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Steps to take when a superstar employee doesn’t return

Amid the current COVID-19 pandemic, many dealers have had to lay off or furlough employees. If you’re one of them, hopefully you took steps to encourage their return once the stay-at-home orders began to ease. Even so, there’s a chance you may have a star employee who decides not to return.

Losing a stellar team member, regardless of the circumstances, can leave you with a range of emotions and a lot of questions. Here are a few strategies for how to handle the situation—and how to learn for future recruiting and hiring success.

1. Do damage control

Did you handle the conversation poorly? If so, take steps to fix the damage so you’re not burning bridges. Apologize, in person, by phone, or even by email. Use “I” statements and accept ownership of your response and that you’re not proud of how you handled it. It doesn’t need to be a long apology, just something to get the conversation started and to begin repairing the relationship.

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2. Learn why they’re not returning 

In some cases, the reasons may be cut-and-dried: They found a new job after they were laid off, and they’re enjoying it. If not, it may be helpful for your future hiring to learn why they decided not to return. It may be simply because they have a bad taste in their mouth from being laid off. Or it may be because they were already thinking about leaving and seized the opportunity to do so. Try to conduct an exit interview to uncover reasons that might impact your ability to hire and retain other employees.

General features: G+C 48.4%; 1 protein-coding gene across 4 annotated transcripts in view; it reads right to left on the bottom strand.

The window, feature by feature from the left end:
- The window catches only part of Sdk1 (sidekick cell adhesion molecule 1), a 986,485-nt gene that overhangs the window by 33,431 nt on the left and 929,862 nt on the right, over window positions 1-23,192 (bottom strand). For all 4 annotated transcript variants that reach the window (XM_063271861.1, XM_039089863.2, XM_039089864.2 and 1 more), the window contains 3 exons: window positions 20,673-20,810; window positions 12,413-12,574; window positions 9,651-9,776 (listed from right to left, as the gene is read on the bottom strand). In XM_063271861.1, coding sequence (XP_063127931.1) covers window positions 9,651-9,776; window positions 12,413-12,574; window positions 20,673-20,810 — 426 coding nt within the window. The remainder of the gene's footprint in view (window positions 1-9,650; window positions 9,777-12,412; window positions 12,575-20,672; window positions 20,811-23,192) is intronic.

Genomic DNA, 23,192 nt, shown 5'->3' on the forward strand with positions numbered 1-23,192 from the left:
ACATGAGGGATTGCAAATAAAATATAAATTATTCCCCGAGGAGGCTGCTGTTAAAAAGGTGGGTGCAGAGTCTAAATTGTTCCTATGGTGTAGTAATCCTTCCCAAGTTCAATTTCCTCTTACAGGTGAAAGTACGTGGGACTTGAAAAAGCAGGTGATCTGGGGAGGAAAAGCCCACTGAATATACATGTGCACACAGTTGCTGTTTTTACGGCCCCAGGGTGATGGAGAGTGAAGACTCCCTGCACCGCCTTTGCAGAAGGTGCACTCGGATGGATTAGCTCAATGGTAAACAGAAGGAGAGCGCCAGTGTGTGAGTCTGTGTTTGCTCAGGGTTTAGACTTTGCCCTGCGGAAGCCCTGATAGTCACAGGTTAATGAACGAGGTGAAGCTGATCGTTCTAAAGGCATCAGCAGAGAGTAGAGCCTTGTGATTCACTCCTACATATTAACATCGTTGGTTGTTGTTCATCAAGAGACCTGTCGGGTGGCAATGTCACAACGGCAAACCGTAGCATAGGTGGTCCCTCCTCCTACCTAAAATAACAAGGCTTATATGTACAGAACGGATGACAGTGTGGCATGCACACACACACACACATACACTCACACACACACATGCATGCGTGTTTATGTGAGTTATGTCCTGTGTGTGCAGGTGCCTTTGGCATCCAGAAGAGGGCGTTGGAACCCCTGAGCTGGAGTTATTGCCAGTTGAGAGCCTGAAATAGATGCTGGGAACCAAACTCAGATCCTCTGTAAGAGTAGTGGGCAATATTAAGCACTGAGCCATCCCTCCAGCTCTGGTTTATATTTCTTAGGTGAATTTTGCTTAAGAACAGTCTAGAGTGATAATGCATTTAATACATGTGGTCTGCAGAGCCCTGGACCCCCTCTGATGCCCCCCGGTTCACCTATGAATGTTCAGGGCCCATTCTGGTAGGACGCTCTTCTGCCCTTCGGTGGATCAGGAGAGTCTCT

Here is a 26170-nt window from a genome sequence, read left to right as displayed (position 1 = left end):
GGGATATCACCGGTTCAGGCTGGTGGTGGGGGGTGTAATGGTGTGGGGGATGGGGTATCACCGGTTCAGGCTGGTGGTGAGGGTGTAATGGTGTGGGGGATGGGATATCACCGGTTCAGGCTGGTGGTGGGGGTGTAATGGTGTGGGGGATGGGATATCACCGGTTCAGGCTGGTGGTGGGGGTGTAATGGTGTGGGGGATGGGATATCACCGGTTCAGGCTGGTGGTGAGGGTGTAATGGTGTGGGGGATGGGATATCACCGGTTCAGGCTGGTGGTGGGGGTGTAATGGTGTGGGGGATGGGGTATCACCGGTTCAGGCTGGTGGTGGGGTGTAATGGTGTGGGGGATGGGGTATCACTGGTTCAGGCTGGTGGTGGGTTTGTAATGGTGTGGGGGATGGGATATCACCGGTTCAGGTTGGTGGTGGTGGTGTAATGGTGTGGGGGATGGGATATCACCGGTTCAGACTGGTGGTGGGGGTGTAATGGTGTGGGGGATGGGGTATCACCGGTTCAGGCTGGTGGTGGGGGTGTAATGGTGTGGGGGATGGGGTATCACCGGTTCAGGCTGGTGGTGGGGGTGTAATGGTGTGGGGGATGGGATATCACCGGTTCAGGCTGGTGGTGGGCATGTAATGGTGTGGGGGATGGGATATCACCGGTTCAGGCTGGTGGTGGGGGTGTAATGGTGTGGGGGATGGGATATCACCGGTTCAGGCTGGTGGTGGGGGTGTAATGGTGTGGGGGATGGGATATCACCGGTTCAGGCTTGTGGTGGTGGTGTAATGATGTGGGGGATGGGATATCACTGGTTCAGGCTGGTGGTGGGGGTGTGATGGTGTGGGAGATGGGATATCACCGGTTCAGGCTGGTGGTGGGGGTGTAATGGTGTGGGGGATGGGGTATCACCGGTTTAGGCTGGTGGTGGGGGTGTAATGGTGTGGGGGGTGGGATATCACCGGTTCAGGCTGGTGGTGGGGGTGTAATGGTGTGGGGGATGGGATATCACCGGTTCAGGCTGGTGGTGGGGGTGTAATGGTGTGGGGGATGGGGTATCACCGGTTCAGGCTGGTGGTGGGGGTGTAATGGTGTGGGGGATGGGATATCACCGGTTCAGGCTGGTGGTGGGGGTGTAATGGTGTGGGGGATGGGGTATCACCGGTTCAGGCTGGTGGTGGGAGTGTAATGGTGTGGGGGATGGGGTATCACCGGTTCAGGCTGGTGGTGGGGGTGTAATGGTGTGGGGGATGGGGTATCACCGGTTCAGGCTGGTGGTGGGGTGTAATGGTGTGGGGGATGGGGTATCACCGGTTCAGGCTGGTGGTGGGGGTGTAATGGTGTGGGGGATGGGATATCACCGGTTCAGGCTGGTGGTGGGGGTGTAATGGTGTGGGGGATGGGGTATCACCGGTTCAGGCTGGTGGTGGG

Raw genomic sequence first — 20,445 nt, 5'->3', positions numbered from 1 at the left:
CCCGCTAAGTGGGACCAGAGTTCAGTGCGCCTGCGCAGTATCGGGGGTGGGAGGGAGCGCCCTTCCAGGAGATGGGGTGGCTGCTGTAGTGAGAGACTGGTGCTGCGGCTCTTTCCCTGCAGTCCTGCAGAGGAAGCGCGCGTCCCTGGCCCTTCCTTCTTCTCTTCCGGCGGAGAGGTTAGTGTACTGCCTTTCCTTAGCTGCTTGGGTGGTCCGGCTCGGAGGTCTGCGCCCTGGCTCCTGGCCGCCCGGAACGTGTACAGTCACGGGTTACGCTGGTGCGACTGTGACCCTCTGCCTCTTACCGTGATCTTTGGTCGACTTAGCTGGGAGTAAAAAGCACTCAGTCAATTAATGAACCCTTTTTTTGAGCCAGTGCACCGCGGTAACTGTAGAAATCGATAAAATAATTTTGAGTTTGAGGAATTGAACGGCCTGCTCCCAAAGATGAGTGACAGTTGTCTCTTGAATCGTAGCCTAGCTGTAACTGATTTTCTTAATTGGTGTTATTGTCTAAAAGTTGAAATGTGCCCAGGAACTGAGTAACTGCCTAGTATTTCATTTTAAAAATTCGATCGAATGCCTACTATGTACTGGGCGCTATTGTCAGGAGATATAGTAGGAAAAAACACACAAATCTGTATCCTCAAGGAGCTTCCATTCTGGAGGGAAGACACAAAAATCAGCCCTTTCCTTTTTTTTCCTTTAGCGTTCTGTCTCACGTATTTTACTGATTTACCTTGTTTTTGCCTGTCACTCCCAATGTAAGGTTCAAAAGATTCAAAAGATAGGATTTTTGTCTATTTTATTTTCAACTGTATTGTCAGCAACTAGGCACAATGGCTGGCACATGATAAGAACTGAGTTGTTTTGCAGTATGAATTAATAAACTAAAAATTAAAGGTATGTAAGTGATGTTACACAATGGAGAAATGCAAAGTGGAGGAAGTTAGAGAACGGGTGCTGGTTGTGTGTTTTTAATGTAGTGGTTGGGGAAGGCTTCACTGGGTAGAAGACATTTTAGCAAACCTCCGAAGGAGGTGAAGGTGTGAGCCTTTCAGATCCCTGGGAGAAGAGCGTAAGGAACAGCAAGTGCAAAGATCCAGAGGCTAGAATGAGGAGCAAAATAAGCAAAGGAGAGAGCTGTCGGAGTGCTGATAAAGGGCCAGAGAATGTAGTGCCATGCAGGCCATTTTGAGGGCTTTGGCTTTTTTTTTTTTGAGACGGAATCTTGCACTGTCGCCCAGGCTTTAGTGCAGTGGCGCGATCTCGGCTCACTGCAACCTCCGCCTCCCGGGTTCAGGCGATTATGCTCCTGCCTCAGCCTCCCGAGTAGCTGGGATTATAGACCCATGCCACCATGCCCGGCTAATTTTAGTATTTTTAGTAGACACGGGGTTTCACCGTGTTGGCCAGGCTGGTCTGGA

Here are some questions to ask when your employee resigns or lets you know they won’t be returning:

  • What are your plans?
  • Would you be willing to share “why” we lost you? What made the new opportunity more appealing than returning to work for us?
  • What could/should we have done or tried to do that would have stopped us from losing you?
  • If you could change anything about your role or our company, what would it be?
  • Were you satisfied with the way you were managed?
  • Would you consider coming back?

3. Communicate clearly and always show concern

Communication is more important than ever with the uncertainty about COVID-19 and the economy. Communicate as clearly and as consistently as you can with everyone who is impacted by the departure inside and outside the company. Not just the basic “John is no longer with the company,” but communicate the value the individual had, the fact that they will be missed, and that you have a plan to fill the gap they’re leaving. The intention is to address the loss and then share the path forward.

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4. Seize the opportunity to create more clarity around the departing employee’s role

Chances are your business has changed since this person took the job. Instead of simply dusting off an old job description and scrambling to hire, look at the current business needs and hire for those. In previous columns, I’ve stressed that job searches should start with “getting clear.” By determining, ahead of time, whether and why you need this role, what its responsibilities will be, and what results you expect from the new hire, you can create a stronger job description that sets expectations and objectives clearly upfront.

The unexpected departure of a great employee is a blow to any company. Take a deep breath and lead with your head rather than your heart.

Rikka Brandon, a recruiter in the LBM industry since 2001, is a building products recruiter with Building Gurus. Reach her at

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